Some chapters reacted by closing down, but at Harvard the brethren coolly responded: "Animated by a consciousness of right, the noble mind rises superior to opposition. Should it be our fate then to be traduced, let us as individuals boldly profess our attachment to our society:--let us declare to the teeth of clamor, that it is not only harmless, but virtuous in its objects, & useful in its effects:-that the circumstances of its origin here indicated, not a design to sow infidelity with sedition, but a benevolent wish to enlarge the heart & improve the mind; & that our initials are only expressive of a submission to true wisdom from a love to true virtue. Should we meet the rude shock of persecution let us stand firm & undaunted, steady in our resolutions, & more energetic in our exertions."3

Phi Beta Kappa never acquired a complex honors system like that of Masonry, although such a suggestion was made on at least one occasion. A partisan of giving additional honors wrote, "Why do you suppose that there are 32nd degree Masons? Because the Masonic system is adapted to human nature. Then why not 64th degree Phi Beta Kappas? Why not a scheme of honors for intellectual attainments-so many points for a scholarly book, so many for a course of reading, a task of memory, the points to be awarded by democratically organized graduate chapters?"4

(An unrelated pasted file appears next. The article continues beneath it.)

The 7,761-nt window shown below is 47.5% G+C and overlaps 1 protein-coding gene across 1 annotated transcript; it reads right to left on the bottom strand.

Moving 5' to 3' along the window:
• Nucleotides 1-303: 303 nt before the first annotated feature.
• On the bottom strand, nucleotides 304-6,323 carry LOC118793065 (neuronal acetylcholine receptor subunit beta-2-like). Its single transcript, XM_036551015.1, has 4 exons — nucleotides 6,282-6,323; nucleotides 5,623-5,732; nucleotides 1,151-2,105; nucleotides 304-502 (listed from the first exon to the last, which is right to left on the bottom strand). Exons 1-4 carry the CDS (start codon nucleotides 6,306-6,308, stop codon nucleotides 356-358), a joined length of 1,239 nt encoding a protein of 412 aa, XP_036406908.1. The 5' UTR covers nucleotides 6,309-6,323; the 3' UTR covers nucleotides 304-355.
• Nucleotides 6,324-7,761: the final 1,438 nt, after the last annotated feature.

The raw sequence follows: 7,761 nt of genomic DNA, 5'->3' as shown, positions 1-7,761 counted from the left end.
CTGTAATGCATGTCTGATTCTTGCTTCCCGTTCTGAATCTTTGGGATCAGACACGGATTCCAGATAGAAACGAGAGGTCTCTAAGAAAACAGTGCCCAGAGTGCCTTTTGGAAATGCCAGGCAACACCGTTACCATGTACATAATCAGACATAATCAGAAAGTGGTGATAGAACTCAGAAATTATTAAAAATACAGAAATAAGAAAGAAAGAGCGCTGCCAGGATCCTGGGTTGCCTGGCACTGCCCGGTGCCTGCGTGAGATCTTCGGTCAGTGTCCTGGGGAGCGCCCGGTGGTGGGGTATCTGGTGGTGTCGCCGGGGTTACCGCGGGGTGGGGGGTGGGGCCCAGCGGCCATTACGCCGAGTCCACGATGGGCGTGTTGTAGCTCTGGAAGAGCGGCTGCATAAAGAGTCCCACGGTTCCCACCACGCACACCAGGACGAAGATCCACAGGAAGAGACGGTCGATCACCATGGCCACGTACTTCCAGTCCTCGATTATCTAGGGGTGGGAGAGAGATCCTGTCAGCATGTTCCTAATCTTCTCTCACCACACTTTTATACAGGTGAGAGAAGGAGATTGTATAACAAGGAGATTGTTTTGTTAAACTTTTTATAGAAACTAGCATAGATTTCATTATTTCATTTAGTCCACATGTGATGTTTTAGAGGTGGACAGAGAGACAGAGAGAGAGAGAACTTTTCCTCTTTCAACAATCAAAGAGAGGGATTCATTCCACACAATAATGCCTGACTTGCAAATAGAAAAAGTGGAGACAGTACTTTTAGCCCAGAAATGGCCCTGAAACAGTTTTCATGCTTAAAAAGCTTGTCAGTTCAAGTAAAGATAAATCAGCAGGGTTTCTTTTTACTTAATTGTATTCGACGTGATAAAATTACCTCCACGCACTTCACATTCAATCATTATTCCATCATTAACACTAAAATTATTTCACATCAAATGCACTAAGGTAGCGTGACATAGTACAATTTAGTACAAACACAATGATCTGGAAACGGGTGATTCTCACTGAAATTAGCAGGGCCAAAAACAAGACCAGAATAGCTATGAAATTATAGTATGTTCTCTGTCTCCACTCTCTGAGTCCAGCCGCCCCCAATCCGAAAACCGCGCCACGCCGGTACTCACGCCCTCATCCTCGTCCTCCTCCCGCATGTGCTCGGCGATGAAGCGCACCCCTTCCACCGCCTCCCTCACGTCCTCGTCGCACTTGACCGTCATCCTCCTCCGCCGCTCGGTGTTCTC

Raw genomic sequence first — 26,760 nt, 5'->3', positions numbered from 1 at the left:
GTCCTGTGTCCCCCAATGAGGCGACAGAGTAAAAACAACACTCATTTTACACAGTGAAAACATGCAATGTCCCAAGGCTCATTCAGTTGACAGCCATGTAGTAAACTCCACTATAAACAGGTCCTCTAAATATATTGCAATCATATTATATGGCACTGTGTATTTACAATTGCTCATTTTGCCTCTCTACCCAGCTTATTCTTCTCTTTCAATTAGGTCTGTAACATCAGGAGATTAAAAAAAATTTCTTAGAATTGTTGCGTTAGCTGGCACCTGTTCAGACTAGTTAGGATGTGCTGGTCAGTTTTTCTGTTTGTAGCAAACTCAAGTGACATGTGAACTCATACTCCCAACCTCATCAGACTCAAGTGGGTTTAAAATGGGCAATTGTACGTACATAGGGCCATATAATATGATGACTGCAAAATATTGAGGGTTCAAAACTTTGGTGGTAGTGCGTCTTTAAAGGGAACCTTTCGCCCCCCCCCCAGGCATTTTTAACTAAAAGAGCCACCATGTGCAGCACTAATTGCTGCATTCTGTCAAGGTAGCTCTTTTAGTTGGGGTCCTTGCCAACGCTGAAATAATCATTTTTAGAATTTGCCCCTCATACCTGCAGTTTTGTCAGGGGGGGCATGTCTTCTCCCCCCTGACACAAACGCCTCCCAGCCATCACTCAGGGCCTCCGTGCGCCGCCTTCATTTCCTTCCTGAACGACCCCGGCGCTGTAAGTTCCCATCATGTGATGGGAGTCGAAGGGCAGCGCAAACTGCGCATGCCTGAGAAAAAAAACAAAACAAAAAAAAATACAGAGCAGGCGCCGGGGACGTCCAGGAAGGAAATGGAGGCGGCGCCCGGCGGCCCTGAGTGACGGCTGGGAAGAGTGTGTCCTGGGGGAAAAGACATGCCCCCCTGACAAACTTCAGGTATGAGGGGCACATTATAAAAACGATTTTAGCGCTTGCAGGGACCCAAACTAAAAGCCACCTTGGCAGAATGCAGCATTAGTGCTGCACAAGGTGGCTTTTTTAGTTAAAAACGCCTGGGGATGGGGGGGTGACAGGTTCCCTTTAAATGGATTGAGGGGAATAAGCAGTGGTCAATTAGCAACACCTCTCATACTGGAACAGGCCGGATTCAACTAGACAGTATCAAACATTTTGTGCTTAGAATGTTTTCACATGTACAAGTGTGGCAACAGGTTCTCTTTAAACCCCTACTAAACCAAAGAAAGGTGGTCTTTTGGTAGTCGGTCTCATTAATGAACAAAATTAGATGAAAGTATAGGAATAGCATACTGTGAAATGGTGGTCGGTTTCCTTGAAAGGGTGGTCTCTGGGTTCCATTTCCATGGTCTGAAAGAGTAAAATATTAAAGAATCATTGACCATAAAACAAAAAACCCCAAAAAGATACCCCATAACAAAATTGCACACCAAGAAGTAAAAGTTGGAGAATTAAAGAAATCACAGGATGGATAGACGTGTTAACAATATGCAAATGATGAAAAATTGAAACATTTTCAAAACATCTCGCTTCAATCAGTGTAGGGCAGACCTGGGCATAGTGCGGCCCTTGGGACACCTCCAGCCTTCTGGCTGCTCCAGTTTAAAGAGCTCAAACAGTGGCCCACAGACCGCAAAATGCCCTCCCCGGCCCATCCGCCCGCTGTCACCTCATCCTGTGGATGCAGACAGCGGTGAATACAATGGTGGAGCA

That proposal came to naught, and there are no 64th degree Phi Betas Kappas or Phi Sigma Omegas. However, honor societies encouraging scholastic excellence patterned on Phi Beta Kappa multiplied.5 Tau Beta Pi for engineering started in 1885, and Sigma Xi for scientists began in 1886. Depending on whether one counts professional societies which admit students on the basis of interest rather than magna grades along with the more academic honor societies, there were at least 100 by the time the tenth edition of Baird's Manual of Greek College Fraternities appeared in 1923.6

Today there is too little connection between Masonry and the world of fraternities and sororities. Like the Masons, the Greeks find that the profane world with its problems has intruded into the temple, even into the Phi Beta Kappa temple. And like the television comedian who drew laughs in implausible situations by complaining about not getting respect, the Greeks have suffered at the hands of the profane.